More than anything else he emphasized how important it is to get inside the consumer’s head. Without making that connection, innovation is, at best, misdirected. Considering the fact that any one of the over-the-counter consumer health products that Schmitz watches over from his New Jersey office might sit beside thousands of other packages all vying for attention, he knows whereof he speaks.
A brand owner like Bayer would like to think that conventional advertising should help make the brand memorable. But when consumers reach the store shelf, less than 50% of them remember what they saw in a TV or magazine ad. That’s why some 70% of purchases are impulse purchases, and according to Schmitz, a package has all of 3 seconds to attract and appeal to the consumer. And it’s wise to remember that even those 3 seconds are compromised, since consumers these days probably have a cell phone conversation underway as they try to decide what product to put into their shopping cart. So if anyone doubts the importance of packaging’s role as silent salesman, think again.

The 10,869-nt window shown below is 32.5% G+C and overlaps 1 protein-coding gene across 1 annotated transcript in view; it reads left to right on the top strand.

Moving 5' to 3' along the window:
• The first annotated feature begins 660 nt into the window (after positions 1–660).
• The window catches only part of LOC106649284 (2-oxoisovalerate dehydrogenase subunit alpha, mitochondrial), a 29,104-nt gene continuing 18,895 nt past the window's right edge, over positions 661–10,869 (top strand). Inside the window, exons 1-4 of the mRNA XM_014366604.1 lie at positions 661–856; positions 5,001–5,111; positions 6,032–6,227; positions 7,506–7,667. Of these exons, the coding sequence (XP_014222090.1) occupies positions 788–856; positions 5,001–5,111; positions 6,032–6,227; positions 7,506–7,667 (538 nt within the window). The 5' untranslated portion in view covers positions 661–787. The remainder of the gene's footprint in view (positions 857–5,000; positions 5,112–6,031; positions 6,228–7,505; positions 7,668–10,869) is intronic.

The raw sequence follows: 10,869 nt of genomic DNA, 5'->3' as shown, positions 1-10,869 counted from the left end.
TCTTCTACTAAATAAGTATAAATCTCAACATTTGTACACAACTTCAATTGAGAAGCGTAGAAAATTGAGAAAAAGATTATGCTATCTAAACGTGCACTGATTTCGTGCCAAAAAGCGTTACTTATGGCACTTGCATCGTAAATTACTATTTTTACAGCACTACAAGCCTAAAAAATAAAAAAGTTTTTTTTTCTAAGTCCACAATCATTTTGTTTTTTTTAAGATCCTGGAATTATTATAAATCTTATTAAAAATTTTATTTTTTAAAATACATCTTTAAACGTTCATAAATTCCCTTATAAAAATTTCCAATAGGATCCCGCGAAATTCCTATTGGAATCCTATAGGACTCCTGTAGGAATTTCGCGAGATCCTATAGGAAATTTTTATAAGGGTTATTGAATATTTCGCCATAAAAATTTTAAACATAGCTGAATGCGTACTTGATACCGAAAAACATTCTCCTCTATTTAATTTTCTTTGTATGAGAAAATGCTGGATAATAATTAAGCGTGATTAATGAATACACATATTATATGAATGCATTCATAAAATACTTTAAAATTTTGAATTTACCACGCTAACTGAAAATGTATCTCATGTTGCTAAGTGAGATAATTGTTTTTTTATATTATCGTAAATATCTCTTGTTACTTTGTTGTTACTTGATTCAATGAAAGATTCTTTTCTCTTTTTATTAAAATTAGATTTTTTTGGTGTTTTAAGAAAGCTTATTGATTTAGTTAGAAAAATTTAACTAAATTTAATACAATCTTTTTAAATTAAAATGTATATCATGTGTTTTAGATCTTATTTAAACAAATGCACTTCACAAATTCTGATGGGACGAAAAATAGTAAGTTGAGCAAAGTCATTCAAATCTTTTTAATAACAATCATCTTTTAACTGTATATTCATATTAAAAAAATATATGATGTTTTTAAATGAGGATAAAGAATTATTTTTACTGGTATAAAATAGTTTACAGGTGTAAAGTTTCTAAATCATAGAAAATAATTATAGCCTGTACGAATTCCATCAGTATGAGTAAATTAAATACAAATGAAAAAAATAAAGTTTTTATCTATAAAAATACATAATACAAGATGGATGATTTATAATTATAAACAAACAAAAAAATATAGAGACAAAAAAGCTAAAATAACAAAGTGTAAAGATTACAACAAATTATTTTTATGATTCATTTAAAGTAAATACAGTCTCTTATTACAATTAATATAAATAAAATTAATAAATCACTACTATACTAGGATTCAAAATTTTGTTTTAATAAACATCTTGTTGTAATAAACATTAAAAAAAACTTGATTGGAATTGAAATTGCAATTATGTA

Following some general remarks about how innovation plays out, Schmitz moved into the Exhibit A part of his presentation. It was a description of how Bayer launched a very different package indeed for a new kind of aspirin, one whose key differentiation from the aspirin products sold by Bayer for the last 120 years was that it dissolved far more rapidly upon ingestion. The Bayer team was convinced that a new packaging format was required for this new product offering. It was clear early on that a significant capital investment was going to be required, and persuading those who hold the Bayer purse strings was no easy task. But eventually, partly because alignment with the marketing department was solidly secured, the investment was approved.
What followed was a series of packaging machinery “reinventions” on the part of Romaco, both for primary packaging and robotic secondary packaging. Optimizing the new concept after its initial launch was part of the roadway to success, especially where the notion of this being a “blister pack” was concerned. Why? Because consumers are used to treating blister packs of all kinds as push-through packs. This pack was not of the push-through variety. Instead, consumers were supposed to access the unit dose by peeling open the pack. So graphics on the lidstock made this clearer.
Bottom line? Bayer watched a 120-year-old product that had been slipping ever so slightly score 25% sales growth—largely because innovative packaging had entered the picture.